Tuesday, November 28, 2006

"The anxiety of the atheists"

There was an article Republished in the Oregonian today that I found very striking, you can read it here on the Herald Tribune website. The author, Richard A. Shweder, questions why people are so quick to dismiss God and instead hang onto science and knowledge.

His point: Three hundred years ago we came out of the dark ages and the enlightened age began - people began to put God into a box and saw science and knowledge as the answer. The implied promise has been that science and knowledge could create a society that would no longer be opressed, we would be civil, live with less fear, the problems of the world could be solved, religious groups would break down and bond with one another.

Quite the opposite has happened. The wars during this past century have been far more severe than any religious war of the past. Has fear really decreased? For every problem science solves it seems to create or uncover ten more. And religious groups have only grown more intense in their hatred of one another.

As people we tend to continue in the direction that we are facing. We don't want to face regret, so we keep plowing along in the chosen direction, justifying each increasingly large step. For example, when we fill our lives with the latest gadgets, furniture or recreational vehicles we find that the satisfaction fades quickly and find ourselves craving the next purchase. That initial burst of satisfaction, no matter how small, keeps driving us onward. The same truth applies to wanting just one more friendship, one more step in the career path, a little bit more salary, a little bit more house. In the end, none of it satisfies.

As a society we have those same cravings for science and knowledge, cravings that have snowballed to the point that it is tearing at the very threads of our being. Just look at soaring health care costs, the fight over stem cell research, and global warming.

As I look at the increasing surge of articles on global warming during the last few years I see an increase to the intensity and buzz to the point it is beginning to create fear in peoples lives. It's hard to tell where the reality ends the the hype begins, but in it all, science promises to have the answer. How are we going to prevent this catastrophe? Scientists say sacrifice and discipline from each of us will over time bring us all back to rightness. (Sounds alot like religion.)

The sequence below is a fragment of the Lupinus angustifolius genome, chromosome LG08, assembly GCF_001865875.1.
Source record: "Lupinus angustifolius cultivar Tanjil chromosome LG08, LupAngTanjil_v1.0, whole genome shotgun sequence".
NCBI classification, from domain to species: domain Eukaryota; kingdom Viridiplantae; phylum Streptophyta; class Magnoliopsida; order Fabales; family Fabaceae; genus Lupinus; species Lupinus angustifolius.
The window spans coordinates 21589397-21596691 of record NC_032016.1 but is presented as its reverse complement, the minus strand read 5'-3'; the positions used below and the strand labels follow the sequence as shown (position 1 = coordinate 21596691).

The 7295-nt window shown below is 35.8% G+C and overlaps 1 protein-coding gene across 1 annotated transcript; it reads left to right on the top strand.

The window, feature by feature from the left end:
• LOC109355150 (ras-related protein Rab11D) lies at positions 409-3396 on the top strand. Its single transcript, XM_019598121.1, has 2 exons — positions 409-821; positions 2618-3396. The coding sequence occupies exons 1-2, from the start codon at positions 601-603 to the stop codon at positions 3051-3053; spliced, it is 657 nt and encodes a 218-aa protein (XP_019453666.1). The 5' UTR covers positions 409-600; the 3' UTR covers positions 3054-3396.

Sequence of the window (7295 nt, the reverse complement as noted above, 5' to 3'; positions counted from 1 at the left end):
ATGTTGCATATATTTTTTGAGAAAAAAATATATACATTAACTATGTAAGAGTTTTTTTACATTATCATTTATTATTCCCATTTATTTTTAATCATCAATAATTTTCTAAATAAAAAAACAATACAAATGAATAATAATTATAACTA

The more I see the cravings around me in society, even the cravings for more answers through religion, or science, or morality, or personal freedoms, the more I feel that satisfaction can only be found in the opposite - stepping back and finding peace in a simple life. A life that was given to us by a master creator who intended us to enjoy this world one simple day at a time. No fear, no burnout, no regret, but a simple steady daily life filled with beauty.

And that is the anxiety of the atheist - the possible reality that heading away from religion isn't fixing anything after all.


Sherie said...

Thanks, Adriel, for drawing our attention to the excellent article. Although not the focus of your insightful comments, I was especially drawn to John Locke’s comments about atheists, "Lastly, those are not at all to be tolerated who deny the being of God. Promises, covenants and oaths, which are the bonds of human societies, can have no hold upon an atheist. The taking away of God, though but even in thought, dissolves all." We have found this to be true of the atheistic post-Soviet society in Russia. There is no fear of God and so promises and contracts are meaningless unless that fear is replaced with a fear of the state or judiciary. But because the judicial system here in Russia is ineffective and the fear of the state is only related to political or economic opposition to state control, private contracts have little value. A small example of this would be our rental contract that we had made back in ’94 with our Russian landlord. We quickly found its worthlessness when she invalidated it by simply stating, “I’m keeping the contract. I’m just changing a small part of it, that is, the price you pay.” This same attitude toward contracts in this country holds true all the way up to international agreements on the mega scale. Just as Locke stated, promises and covenants have no hold upon an atheist. When those agreements no longer serve the self interest of the atheistic party, then it is dissolved or ignored, regardless of the promises made.

Isaac said...

Interesting points. They say happiness is not having what you want, but rather wanting what you have. But I myself am guilty of being part of the American consumer society, full of cravings and material wants. Those cravings extend beyond the tangible, to cravings for things like a meaningful life, a satisfying relationship, health and safety. Lots of people don't even have those, and are still happier than some.